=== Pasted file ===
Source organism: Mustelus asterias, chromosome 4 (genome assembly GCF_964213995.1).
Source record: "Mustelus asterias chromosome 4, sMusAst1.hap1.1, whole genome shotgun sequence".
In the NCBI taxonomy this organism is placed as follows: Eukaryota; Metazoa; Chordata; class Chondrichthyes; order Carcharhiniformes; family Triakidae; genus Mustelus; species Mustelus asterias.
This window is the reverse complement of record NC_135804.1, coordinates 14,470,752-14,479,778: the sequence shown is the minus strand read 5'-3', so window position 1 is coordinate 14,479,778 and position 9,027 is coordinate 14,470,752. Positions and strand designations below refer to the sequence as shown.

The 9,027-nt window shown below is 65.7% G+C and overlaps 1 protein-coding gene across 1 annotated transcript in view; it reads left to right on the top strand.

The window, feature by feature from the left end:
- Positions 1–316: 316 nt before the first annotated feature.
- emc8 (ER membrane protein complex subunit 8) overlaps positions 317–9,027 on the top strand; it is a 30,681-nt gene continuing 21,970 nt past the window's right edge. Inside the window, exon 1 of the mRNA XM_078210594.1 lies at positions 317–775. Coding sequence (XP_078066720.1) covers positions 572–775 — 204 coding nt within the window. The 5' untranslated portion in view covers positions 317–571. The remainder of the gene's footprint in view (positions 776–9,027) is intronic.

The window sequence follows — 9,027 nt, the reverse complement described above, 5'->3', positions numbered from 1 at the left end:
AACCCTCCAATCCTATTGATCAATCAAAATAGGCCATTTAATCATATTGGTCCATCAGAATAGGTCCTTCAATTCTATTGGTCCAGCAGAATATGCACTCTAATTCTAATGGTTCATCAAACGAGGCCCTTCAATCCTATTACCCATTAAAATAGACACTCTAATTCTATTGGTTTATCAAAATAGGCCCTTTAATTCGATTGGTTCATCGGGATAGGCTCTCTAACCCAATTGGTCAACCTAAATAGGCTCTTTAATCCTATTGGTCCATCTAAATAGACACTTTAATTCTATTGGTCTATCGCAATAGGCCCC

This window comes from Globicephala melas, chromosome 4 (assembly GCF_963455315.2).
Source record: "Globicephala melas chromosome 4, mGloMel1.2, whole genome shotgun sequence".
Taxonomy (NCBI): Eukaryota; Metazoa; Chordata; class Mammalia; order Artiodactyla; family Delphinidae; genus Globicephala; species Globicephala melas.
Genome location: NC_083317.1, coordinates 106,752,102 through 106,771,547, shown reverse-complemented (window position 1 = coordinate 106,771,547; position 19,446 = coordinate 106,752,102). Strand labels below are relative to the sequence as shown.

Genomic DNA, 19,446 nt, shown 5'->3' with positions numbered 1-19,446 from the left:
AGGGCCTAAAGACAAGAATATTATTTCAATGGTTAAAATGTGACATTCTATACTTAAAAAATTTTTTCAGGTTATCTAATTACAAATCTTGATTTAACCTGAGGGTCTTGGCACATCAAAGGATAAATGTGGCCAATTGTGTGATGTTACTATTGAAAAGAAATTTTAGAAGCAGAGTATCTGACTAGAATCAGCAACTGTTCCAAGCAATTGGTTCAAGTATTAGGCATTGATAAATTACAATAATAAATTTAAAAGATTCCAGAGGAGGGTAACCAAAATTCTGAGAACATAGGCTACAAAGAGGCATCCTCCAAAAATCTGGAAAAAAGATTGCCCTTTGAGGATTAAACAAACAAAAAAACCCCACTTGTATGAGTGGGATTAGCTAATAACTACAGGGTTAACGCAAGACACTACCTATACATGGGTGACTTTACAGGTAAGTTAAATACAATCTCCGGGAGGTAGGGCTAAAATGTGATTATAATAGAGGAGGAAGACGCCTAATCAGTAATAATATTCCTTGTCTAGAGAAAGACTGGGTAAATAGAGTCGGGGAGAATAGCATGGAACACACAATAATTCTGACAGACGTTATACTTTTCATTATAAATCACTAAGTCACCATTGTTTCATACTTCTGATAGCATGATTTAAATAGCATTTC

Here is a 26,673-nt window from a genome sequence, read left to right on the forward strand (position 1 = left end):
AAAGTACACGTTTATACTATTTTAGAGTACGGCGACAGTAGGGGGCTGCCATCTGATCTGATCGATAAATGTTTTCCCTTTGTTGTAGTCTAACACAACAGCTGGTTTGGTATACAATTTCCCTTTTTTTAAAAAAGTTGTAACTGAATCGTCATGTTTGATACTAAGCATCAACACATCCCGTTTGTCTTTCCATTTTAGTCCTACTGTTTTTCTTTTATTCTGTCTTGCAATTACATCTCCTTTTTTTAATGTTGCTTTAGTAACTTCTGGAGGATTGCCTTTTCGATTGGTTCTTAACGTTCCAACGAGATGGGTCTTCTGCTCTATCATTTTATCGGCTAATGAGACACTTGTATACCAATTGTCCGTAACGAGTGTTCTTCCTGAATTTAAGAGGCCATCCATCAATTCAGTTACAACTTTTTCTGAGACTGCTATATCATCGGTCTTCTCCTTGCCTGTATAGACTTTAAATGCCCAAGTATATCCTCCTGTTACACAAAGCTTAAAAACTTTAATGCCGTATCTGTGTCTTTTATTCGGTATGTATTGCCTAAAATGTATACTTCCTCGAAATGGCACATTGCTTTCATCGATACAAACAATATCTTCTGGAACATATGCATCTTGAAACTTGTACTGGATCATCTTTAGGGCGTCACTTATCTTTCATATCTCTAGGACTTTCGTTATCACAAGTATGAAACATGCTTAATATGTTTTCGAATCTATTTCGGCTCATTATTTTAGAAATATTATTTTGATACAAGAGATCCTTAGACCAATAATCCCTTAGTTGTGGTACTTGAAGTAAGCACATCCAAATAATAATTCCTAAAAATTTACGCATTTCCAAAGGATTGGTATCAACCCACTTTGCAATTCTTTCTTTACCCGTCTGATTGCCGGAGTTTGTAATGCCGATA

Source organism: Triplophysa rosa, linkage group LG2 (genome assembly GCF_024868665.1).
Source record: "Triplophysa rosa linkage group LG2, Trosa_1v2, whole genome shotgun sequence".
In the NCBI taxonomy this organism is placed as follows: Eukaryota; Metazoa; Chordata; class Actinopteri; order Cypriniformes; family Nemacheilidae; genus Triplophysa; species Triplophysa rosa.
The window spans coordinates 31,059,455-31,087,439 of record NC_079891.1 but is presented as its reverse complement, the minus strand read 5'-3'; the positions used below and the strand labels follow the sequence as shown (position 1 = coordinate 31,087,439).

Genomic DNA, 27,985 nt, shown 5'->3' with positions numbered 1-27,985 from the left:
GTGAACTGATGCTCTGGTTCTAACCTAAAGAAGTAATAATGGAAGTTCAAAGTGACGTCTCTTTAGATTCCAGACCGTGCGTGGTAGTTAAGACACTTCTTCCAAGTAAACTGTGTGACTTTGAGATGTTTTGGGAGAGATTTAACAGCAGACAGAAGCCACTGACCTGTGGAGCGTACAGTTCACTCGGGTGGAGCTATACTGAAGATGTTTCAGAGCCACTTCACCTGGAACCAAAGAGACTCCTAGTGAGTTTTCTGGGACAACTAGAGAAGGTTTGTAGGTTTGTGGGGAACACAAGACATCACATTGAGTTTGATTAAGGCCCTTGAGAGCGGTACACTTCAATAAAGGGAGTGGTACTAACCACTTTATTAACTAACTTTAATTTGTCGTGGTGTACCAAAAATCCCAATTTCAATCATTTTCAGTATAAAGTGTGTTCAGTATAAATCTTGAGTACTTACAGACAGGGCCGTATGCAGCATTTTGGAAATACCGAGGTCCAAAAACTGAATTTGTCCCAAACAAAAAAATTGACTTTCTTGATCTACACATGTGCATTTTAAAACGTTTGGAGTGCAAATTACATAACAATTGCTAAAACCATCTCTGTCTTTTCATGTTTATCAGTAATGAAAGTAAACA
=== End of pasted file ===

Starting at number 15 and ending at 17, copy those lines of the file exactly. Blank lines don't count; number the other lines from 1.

Genomic DNA, 19,446 nt, shown 5'->3' with positions numbered 1-19,446 from the left:
AGGGCCTAAAGACAAGAATATTATTTCAATGGTTAAAATGTGACATTCTATACTTAAAAAATTTTTTCAGGTTATCTAATTACAAATCTTGATTTAACCTGAGGGTCTTGGCACATCAAAGGATAAATGTGGCCAATTGTGTGATGTTACTATTGAAAAGAAATTTTAGAAGCAGAGTATCTGACTAGAATCAGCAACTGTTCCAAGCAATTGGTTCAAGTATTAGGCATTGATAAATTACAATAATAAATTTAAAAGATTCCAGAGGAGGGTAACCAAAATTCTGAGAACATAGGCTACAAAGAGGCATCCTCCAAAAATCTGGAAAAAAGATTGCCCTTTGAGGATTAAACAAACAAAAAAACCCCACTTGTATGAGTGGGATTAGCTAATAACTACAGGGTTAACGCAAGACACTACCTATACATGGGTGACTTTACAGGTAAGTTAAATACAATCTCCGGGAGGTAGGGCTAAAATGTGATTATAATAGAGGAGGAAGACGCCTAATCAGTAATAATATTCCTTGTCTAGAGAAAGACTGGGTAAATAGAGTCGGGGAGAATAGCATGGAACACACAATAATTCTGACAGACGTTATACTTTTCATTATAAATCACTAAGTCACCATTGTTTCATACTTCTGATAGCATGATTTAAATAGCATTTC

Here is a 26,673-nt window from a genome sequence, read left to right on the forward strand (position 1 = left end):